Several years later when bands like Gary Numan, Devo, and even Flock of Seagulls came along with their pure electronica sound, I tried to get into this album once again, but no luck. It still bored me to tears. No doubt these and many other synthetic bands, along with a whole generation of basement musicians with their Commodores and Midi players, were influenced by Kraftwerk. So too were some of the electronic dance bands of the later 70's and early 80's, I suppose -Throbbing Gristle, Art of Noise, Thomas Dolby, and the like, so Kraftwerk gets credit as one of the pioneers of the genre, but this album isn't even the best work they ever did. The Kraftwerk 1 and 2 albums were less well-known in the States, and I never even heard them until the mid-80's when there was a bit of a renewed interest in the band after their Computer World release (which is still a bit more well-known here than Autobahn), but these albums were certainly more interesting to listen to, if for no other reason than they offered a bit more variety with the added percussion at least.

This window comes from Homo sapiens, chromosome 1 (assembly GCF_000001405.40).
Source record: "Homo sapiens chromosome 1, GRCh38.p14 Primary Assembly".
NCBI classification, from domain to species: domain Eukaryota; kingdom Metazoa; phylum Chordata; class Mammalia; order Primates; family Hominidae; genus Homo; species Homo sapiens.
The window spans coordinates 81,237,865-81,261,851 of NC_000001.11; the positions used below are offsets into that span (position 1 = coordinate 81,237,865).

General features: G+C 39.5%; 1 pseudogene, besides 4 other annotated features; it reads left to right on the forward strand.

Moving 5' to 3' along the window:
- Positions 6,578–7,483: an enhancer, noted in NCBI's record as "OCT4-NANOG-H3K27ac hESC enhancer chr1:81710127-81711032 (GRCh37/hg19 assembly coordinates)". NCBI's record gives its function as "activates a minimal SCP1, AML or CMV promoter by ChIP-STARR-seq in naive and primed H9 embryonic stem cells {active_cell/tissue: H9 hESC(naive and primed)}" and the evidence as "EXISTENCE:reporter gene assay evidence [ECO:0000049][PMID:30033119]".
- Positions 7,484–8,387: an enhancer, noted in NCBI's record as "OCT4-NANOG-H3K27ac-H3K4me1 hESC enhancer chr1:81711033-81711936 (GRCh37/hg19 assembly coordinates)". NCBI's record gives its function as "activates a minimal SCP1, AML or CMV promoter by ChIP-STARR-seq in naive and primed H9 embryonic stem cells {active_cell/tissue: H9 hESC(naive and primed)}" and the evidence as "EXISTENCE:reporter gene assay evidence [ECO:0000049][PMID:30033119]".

Brian Eno, Tangerine Dream, and even more cabaret-oriented groups like Human League and New Order really perfected the techno sound in the 80's by interjecting at least a sense of bored melodies and heroin-like stoicism in their music. While most of that was depressing, at least it had some emotional spark, which was more than I was ever able to get out of Autobahn.